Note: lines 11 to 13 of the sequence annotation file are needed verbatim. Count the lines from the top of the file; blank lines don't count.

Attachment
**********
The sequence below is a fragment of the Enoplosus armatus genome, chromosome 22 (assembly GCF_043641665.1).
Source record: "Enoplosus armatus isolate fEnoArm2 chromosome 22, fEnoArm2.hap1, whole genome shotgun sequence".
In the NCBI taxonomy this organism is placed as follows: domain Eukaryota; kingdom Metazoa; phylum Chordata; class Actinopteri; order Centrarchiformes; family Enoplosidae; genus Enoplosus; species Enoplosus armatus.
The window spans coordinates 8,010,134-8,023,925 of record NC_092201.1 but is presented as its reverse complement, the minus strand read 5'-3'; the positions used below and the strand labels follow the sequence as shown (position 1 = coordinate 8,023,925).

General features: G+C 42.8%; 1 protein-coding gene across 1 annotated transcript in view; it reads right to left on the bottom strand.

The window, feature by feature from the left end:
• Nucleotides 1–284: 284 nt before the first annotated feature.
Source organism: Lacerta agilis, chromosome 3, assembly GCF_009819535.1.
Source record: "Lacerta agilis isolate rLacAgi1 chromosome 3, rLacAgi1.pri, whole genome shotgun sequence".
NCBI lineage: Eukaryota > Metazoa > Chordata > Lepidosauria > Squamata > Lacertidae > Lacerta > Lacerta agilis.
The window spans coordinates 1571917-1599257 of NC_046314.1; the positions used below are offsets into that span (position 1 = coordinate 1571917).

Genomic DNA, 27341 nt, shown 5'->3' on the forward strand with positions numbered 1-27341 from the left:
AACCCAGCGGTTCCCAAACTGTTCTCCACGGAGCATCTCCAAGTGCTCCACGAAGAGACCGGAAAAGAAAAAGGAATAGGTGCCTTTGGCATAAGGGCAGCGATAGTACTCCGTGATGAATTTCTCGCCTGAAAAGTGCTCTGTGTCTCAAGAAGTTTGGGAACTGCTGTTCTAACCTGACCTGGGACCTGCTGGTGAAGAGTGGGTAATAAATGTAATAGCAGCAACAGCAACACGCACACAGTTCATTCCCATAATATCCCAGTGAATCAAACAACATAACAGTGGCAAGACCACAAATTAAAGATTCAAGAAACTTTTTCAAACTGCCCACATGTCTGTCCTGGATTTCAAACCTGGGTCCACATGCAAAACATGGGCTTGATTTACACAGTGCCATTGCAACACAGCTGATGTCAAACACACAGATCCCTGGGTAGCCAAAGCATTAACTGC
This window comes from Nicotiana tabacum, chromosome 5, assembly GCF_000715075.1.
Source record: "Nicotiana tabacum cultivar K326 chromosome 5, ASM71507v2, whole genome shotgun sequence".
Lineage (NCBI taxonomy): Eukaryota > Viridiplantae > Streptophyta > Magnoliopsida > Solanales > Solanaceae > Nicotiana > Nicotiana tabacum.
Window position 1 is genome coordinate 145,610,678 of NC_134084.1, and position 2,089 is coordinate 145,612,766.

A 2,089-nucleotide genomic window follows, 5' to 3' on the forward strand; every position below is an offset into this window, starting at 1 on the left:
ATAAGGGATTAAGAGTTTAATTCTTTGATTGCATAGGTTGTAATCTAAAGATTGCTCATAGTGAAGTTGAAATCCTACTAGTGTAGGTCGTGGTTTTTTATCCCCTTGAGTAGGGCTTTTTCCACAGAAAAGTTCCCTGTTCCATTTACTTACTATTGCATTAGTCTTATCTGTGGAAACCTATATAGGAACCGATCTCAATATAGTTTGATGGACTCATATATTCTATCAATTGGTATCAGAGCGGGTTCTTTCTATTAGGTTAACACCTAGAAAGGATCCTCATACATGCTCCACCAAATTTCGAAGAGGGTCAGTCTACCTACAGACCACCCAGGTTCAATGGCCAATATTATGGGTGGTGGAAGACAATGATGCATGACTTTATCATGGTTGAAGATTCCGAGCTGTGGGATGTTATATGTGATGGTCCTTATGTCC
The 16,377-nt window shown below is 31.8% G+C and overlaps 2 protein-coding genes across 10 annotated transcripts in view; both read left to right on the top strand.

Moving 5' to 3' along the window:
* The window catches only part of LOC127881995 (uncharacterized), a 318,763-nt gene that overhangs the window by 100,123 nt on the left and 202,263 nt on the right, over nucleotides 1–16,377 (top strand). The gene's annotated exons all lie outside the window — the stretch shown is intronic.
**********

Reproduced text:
The window spans coordinates 1571917-1599257 of NC_046314.1; the positions used below are offsets into that span (position 1 = coordinate 1571917).

Genomic DNA, 27341 nt, shown 5'->3' on the forward strand with positions numbered 1-27341 from the left:
AACCCAGCGGTTCCCAAACTGTTCTCCACGGAGCATCTCCAAGTGCTCCACGAAGAGACCGGAAAAGAAAAAGGAATAGGTGCCTTTGGCATAAGGGCAGCGATAGTACTCCGTGATGAATTTCTCGCCTGAAAAGTGCTCTGTGTCTCAAGAAGTTTGGGAACTGCTGTTCTAACCTGACCTGGGACCTGCTGGTGAAGAGTGGGTAATAAATGTAATAGCAGCAACAGCAACACGCACACAGTTCATTCCCATAATATCCCAGTGAATCAAACAACATAACAGTGGCAAGACCACAAATTAAAGATTCAAGAAACTTTTTCAAACTGCCCACATGTCTGTCCTGGATTTCAAACCTGGGTCCACATGCAAAACATGGGCTTGATTTACACAGTGCCATTGCAACACAGCTGATGTCAAACACACAGATCCCTGGGTAGCCAAAGCATTAACTGC